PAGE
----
The modern focus on mental health risks diluting the seriousness of mental illness and spreading resources too thin, according to journalist and author Ella Whelan.
On Newstalk Breakfast this morning, the What Women Want author said it was welcome that the stigma surrounding mental health has been challenged in recent years; however, she said she believes the pendulum has now “swung the other way” in some cases.
“I think there is a real difference between having a serious approach to mental health services and properly funding them and giving people access to counselling or whatever it is they really need and … suggesting that everyone who is stressed or anxious has mental health issues,” she said.
“The idea we have to have mental health advisors in schools or people who have physical ailments should also immediately be offered mental health services.
“There is news out in the UK that NICE has recommended that people who suffer from very bad acne should also be offered mental health treatment.
“These kinds of things I think dilute the seriousness of what it is to have mental health illness and actually spread resources too thin so those who really need to see a doctor can’t while the rest of us are told that normal emotions like stress and anxiousness are something to be worried about.”
She said she believes the current attitude to mental health in schools is “really damaging.”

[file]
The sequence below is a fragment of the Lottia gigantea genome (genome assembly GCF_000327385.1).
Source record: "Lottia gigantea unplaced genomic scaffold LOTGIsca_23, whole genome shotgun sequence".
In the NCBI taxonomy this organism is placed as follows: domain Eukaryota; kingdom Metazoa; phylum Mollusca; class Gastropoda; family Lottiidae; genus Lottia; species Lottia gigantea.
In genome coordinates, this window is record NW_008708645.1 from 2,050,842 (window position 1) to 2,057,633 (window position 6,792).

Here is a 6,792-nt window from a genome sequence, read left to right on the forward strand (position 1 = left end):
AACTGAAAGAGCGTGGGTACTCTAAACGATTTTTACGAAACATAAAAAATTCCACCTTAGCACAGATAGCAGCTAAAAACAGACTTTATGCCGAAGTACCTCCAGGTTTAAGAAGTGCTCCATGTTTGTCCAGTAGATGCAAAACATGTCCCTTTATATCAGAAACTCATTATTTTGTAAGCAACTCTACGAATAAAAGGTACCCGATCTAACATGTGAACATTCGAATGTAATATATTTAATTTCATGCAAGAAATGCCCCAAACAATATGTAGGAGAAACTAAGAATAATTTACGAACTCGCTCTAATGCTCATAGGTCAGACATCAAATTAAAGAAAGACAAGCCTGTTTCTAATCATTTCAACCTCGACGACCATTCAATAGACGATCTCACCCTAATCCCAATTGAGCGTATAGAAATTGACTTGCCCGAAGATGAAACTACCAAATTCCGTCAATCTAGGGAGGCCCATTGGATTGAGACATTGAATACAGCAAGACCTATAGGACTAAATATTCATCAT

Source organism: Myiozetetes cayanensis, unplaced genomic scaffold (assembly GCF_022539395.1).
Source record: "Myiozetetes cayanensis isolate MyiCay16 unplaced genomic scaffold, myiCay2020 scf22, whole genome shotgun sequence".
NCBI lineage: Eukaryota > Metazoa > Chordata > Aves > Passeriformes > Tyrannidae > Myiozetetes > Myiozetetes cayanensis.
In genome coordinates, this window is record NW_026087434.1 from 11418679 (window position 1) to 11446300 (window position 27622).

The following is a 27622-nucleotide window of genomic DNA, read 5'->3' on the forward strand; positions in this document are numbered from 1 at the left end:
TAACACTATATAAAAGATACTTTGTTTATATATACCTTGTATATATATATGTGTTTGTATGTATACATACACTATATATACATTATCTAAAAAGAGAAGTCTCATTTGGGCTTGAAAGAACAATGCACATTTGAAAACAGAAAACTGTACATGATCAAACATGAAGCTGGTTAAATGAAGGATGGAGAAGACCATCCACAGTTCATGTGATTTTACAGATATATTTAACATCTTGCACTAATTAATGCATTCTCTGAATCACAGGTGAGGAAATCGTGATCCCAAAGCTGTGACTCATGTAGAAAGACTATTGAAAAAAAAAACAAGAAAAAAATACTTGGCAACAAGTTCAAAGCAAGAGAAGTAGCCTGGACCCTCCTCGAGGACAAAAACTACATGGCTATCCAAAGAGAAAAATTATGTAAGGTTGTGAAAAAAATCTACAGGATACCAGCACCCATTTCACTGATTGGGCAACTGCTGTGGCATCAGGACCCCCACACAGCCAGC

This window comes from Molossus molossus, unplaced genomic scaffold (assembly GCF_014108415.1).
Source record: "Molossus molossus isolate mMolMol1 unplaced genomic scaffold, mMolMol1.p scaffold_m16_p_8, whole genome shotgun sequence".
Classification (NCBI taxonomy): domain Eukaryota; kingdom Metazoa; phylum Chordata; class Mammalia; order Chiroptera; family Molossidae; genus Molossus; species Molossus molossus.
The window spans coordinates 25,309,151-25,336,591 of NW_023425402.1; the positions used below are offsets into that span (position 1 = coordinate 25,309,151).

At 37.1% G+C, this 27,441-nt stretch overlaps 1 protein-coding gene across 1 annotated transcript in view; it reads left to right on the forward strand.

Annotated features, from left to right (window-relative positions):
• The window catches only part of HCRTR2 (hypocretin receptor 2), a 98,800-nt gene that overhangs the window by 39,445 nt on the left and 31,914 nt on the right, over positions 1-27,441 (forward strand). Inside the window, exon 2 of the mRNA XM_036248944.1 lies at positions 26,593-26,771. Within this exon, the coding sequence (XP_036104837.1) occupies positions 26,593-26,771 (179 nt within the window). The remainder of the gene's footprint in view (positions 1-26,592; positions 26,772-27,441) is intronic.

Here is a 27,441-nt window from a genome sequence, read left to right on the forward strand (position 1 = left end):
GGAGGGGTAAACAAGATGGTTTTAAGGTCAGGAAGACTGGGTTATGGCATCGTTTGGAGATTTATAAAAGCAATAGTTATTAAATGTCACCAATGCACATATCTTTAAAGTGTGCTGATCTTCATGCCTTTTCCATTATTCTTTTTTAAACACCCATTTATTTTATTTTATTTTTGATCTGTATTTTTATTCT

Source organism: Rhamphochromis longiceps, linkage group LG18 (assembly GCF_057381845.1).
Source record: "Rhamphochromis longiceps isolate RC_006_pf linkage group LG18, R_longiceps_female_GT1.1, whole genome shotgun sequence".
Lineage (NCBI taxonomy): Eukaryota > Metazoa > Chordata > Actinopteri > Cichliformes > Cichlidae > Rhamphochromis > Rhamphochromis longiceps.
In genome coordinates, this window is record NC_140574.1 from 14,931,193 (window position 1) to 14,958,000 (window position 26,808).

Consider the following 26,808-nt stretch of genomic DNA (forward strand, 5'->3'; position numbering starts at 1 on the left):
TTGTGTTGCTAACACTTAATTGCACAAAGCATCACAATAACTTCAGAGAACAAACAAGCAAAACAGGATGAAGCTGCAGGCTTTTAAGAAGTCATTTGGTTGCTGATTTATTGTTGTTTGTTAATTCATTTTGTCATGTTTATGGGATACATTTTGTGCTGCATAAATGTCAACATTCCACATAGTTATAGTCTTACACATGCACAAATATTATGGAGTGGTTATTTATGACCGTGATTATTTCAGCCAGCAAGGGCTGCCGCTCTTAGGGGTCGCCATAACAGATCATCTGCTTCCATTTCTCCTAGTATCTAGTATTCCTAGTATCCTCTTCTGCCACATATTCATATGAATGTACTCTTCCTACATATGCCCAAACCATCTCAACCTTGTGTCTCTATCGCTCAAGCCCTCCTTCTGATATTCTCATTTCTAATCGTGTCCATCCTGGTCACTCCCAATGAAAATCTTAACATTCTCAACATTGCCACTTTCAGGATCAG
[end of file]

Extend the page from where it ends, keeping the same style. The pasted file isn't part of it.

“What we are saying is we need counselors or therapists in classes to help kids with exam stress,” she said.
“If your kids aren’t stressed around exams, they’re not doing it right; they are not working hard enough.
“There are positive aspects to having those blue days. You only really enjoy the highs of life and joy and love and all those things if you have an understanding of the lows.
“Are we going to be fake all the time and pretend we need help from professionals for the normal aspects of life?”
She said narrative around mental health on social media can dilute the seriousness of mental health challenges.
“It is very good that, in the round, stigma has been challenged because historically people who had mental health problems have been not just stigmatised but attacked and isolated - and that is a very bad thing,” she said.
“It is good that we are more open in saying that it is not a bad thing to have a mental health illness. That it doesn’t make you a bad person or that you should be ostracised.
“However, I do think the pendulum has now swung the other way where you kind of get social capital or applause, particularly online, for not just airing your dirty laundry but kind of bearing all your scars in this way that I think isn’t very helpful for people who do suffer with mental health illnesses.
“It is like it is a good thing to promote the idea you are vulnerable or fragile or needy when actually we have forgotten those aspects of the other side of mental health which is having a sense of strength or a sense of resilience – all these things are now taboo and I think that is probably a problem.”
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